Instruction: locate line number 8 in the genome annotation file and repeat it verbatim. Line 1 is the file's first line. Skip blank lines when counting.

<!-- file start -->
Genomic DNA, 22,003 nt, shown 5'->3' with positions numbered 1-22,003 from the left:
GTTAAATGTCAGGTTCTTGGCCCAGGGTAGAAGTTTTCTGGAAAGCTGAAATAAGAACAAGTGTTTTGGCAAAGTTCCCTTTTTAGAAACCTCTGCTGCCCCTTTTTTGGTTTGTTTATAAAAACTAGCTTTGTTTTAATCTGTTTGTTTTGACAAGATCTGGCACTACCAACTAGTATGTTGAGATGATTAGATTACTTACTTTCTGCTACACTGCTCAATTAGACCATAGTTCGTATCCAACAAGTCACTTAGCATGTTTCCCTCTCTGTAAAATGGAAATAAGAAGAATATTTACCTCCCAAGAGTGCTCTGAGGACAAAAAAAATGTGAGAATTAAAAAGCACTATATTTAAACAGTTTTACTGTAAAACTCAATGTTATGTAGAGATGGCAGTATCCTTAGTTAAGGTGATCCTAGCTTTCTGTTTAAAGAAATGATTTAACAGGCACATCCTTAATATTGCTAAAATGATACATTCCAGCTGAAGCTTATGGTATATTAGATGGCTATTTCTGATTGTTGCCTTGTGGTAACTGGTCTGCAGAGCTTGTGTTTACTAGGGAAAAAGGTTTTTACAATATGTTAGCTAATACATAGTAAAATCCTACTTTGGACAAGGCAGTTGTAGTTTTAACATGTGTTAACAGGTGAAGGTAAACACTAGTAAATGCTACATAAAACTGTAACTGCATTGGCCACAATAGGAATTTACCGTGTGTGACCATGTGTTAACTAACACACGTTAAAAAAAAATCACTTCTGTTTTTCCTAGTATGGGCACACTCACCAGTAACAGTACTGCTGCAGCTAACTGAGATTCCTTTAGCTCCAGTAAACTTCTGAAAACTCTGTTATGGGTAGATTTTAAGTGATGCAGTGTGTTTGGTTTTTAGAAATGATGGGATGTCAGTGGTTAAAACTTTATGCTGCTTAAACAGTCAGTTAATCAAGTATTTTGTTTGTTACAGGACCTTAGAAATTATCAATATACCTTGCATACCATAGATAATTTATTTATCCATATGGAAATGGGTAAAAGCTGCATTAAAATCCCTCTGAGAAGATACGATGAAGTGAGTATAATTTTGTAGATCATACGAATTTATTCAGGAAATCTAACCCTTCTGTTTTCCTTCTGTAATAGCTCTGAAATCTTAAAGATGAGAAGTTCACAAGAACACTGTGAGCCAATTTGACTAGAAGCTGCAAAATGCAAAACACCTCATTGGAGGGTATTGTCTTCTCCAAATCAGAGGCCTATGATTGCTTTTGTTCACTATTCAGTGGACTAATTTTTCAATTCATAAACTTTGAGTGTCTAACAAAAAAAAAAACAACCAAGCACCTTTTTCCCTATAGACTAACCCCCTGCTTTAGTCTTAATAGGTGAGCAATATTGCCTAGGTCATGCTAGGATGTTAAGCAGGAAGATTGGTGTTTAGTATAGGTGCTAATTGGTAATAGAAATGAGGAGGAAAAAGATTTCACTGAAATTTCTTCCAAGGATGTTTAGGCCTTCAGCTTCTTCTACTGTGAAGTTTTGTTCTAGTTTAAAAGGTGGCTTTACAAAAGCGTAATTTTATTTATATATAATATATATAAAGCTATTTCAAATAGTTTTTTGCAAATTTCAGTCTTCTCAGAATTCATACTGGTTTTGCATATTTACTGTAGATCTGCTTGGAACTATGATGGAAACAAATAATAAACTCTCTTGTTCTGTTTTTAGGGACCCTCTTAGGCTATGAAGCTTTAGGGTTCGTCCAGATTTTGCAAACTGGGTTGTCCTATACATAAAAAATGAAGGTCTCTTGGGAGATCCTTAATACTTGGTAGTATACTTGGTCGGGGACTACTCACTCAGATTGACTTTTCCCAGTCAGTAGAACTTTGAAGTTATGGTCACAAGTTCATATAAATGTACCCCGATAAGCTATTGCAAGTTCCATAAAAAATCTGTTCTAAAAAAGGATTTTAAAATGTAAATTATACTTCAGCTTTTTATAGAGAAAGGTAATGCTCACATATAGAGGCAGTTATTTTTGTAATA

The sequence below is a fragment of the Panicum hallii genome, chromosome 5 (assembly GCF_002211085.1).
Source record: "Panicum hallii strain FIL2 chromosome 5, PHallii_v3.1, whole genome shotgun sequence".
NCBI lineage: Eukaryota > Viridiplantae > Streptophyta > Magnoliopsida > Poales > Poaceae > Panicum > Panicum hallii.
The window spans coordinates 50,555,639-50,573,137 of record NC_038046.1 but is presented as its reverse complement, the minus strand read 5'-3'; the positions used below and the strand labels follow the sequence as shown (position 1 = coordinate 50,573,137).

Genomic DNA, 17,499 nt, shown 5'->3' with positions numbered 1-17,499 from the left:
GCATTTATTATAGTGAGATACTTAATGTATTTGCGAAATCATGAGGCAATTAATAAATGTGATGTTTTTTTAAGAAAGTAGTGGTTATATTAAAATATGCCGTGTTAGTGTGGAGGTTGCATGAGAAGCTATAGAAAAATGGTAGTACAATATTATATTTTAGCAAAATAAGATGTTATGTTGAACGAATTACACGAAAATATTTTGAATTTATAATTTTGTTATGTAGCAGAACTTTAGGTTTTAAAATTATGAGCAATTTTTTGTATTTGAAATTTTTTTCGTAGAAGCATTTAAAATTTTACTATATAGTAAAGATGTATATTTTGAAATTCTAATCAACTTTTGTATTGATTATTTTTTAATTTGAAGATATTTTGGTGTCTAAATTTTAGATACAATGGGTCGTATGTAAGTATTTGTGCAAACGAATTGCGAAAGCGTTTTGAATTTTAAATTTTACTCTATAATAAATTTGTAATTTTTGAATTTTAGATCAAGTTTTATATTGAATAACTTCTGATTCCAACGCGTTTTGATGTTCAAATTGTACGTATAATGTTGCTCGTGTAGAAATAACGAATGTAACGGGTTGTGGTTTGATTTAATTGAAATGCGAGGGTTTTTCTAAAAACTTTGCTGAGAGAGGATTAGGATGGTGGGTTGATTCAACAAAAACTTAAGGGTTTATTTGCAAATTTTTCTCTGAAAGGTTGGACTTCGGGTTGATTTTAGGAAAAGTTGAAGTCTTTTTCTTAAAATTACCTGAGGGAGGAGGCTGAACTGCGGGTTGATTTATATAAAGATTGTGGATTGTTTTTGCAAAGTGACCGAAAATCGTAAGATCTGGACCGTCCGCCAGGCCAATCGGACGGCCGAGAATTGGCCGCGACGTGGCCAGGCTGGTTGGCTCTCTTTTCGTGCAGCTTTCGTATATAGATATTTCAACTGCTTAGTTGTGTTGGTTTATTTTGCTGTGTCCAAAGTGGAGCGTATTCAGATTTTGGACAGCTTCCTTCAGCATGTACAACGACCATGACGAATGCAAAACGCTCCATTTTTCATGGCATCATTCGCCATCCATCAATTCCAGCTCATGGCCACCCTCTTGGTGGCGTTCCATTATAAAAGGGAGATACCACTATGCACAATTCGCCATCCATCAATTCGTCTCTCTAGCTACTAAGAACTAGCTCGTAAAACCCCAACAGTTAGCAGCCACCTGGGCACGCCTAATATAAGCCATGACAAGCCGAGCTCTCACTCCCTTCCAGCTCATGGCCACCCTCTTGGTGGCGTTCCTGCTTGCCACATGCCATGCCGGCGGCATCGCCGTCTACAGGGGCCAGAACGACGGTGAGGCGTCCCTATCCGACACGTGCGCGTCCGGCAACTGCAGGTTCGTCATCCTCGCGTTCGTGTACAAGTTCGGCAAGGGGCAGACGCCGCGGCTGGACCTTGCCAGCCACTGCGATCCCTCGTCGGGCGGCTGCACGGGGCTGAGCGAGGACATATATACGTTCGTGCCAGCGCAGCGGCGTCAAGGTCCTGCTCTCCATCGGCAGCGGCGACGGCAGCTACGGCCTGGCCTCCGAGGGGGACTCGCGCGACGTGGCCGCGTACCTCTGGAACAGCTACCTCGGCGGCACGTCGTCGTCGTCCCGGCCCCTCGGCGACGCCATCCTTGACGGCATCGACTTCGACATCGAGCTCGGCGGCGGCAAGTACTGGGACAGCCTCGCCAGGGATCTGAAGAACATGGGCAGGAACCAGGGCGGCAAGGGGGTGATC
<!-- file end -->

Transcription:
GCATTTATTATAGTGAGATACTTAATGTATTTGCGAAATCATGAGGCAATTAATAAATGTGATGTTTTTTTAAGAAAGTAGTGGTTATATTAAAATATGCCGTGTTAGTGTGGAGGTTGCATGAGAAGCTATAGAAAAATGGTAGTACAATATTATATTTTAGCAAAATAAGATGTTATGTTGAACGAATTACACGAAAATATTTTGAATTTATAATTTTGTTATGTAGCAGAACTTTAGGTTTTAAAATTATGAGCAATTTTTTGTATTTGAAATTTTTTTCGTAGAAGCATTTAAAATTTTACTATATAGTAAAGATGTATATTTTGAAATTCTAATCAACTTTTGTATTGATTATTTTTTAATTTGAAGATATTTTGGTGTCTAAATTTTAGATACAATGGGTCGTATGTAAGTATTTGTGCAAACGAATTGCGAAAGCGTTTTGAATTTTAAATTTTACTCTATAATAAATTTGTAATTTTTGAATTTTAGATCAAGTTTTATATTGAATAACTTCTGATTCCAACGCGTTTTGATGTTCAAATTGTACGTATAATGTTGCTCGTGTAGAAATAACGAATGTAACGGGTTGTGGTTTGATTTAATTGAAATGCGAGGGTTTTTCTAAAAACTTTGCTGAGAGAGGATTAGGATGGTGGGTTGATTCAACAAAAACTTAAGGGTTTATTTGCAAATTTTTCTCTGAAAGGTTGGACTTCGGGTTGATTTTAGGAAAAGTTGAAGTCTTTTTCTTAAAATTACCTGAGGGAGGAGGCTGAACTGCGGGTTGATTTATATAAAGATTGTGGATTGTTTTTGCAAAGTGACCGAAAATCGTAAGATCTGGACCGTCCGCCAGGCCAATCGGACGGCCGAGAATTGGCCGCGACGTGGCCAGGCTGGTTGGCTCTCTTTTCGTGCAGCTTTCGTATATAGATATTTCAACTGCTTAGTTGTGTTGGTTTATTTTGCTGTGTCCAAAGTGGAGCGTATTCAGATTTTGGACAGCTTCCTTCAGCATGTACAACGACCATGACGAATGCAAAACGCTCCATTTTTCATGGCATCATTCGCCATCCATCAATTCCAGCTCATGGCCACCCTCTTGGTGGCGTTCCATTATAAAAGGGAGATACCACTATGCACAATTCGCCATCCATCAATTCGTCTCTCTAGCTACTAAGAACTAGCTCGTAAAACCCCAACAGTTAGCAGCCACCTGGGCACGCCTAATATAAGCCATGACAAGCCGAGCTCTCACTCCCTTCCAGCTCATGGCCACCCTCTTGGTGGCGTTCCTGCTTGCCACATGCCATGCCGGCGGCATCGCCGTCTACAGGGGCCAGAACGACGGTGAGGCGTCCCTATCCGACACGTGCGCGTCCGGCAACTGCAGGTTCGTCATCCTCGCGTTCGTGTACAAGTTCGGCAAGGGGCAGACGCCGCGGCTGGACCTTGCCAGCCACTGCGATCCCTCGTCGGGCGGCTGCACGGGGCTGAGCGAGGACATATATACGTTCGTGCCAGCGCAGCGGCGTCAAGGTCCTGCTCTCCATCGGCAGCGGCGACGGCAGCTACGGCCTGGCCTCCGAGGGGGACTCGCGCGACGTGGCCGCGTACCTCTGGAACAGCTACCTCGGCGGCACGTCGTCGTCGTCCCGGCCCCTCGGCGACGCCATCCTTGACGGCATCGACTTCGACATCGAGCTCGGCGGCGGCAAGTACTGGGACAGCCTCGCCAGGGATCTGAAGAACATGGGCAGGAACCAGGGCGGCAAGGGGGTGATC